An Egyptian criminal court has sentenced at least 185 people to death pending an appeal process and approval from the country's top religious official.
They are accused of involvement in a "massacre" of 11 policemen last August in the town of Kerdasa, in the west of Cairo, in one of the country's deadliest assaults on security forces.
The attack happened on the same day that security forces cleared two protest camps supporting overthrown President Mohammed Morsi, killing hundreds in the process.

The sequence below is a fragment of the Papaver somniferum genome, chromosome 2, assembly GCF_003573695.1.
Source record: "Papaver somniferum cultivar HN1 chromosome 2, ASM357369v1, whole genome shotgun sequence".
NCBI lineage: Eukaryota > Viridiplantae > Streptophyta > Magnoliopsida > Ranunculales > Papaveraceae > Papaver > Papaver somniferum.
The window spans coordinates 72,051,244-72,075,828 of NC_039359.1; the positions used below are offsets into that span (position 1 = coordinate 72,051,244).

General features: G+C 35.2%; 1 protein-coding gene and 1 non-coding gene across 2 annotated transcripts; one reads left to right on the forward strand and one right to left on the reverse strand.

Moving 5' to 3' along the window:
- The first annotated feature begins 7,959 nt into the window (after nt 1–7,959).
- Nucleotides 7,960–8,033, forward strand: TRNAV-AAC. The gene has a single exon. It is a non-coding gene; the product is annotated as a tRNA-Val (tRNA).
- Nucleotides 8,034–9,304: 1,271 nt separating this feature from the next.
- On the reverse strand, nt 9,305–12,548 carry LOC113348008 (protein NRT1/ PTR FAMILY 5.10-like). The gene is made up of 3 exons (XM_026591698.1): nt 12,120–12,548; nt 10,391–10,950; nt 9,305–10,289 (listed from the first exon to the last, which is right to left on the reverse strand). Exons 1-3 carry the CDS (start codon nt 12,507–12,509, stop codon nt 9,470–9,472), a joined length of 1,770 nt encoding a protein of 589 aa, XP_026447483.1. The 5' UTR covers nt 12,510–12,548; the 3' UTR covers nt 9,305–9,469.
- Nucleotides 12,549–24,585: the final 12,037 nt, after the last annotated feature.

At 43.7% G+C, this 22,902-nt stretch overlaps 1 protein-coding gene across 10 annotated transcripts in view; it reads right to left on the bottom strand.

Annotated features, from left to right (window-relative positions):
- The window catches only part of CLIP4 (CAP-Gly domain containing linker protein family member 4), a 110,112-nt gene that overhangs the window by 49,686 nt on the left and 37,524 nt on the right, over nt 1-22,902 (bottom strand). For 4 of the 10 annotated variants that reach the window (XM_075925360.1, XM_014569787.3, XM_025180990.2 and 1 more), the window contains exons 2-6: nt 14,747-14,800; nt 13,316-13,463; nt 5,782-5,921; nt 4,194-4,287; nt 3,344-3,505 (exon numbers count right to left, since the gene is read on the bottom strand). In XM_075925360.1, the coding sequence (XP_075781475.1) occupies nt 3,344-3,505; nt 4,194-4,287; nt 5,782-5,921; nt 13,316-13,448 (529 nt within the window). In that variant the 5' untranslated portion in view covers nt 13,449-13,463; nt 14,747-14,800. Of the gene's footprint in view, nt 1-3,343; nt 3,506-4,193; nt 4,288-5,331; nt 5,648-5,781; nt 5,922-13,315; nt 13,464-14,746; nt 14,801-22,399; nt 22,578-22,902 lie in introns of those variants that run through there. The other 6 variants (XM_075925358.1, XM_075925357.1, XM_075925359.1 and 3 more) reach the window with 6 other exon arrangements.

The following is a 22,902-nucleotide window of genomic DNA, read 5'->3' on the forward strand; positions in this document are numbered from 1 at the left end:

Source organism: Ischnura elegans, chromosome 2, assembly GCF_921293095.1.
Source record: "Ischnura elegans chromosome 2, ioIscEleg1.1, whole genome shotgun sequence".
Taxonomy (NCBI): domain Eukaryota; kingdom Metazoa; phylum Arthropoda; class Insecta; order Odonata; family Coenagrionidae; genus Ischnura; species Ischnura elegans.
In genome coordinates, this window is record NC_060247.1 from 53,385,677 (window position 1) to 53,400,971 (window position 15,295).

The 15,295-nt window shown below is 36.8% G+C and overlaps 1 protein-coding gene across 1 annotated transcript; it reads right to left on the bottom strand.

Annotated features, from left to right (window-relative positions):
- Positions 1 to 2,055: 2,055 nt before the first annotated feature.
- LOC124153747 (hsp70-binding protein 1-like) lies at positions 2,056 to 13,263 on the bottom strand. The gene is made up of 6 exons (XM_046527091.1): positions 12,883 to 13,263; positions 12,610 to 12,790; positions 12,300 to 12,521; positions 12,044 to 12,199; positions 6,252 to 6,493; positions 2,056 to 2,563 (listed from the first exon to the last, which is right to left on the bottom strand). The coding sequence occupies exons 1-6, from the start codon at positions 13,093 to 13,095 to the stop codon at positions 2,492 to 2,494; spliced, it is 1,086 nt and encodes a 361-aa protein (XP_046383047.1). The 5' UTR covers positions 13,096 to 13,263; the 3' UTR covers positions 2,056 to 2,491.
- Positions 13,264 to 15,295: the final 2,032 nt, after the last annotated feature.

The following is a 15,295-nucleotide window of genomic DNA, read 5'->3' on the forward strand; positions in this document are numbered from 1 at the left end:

The ruling is preliminary and subject to a lengthy appeals process. Tuesday's decision also requires a non-binding opinion of Egypt's top religious authority, after which the court will issue a final verdict.
Egypt has been criticised for recent mass death sentences, notably when a judge sentenced to death more than 1,200 people in two mass trials.
The number of death sentences was later reduced to about 200. None of the sentenced people have been executed yet.
Morsi, a senior figure of the Muslim Brotherhood, had been forced from office by the military in July, following mass protests against him.
He was succeeded by President Abdul Fattah el-Sisi, a former military chief.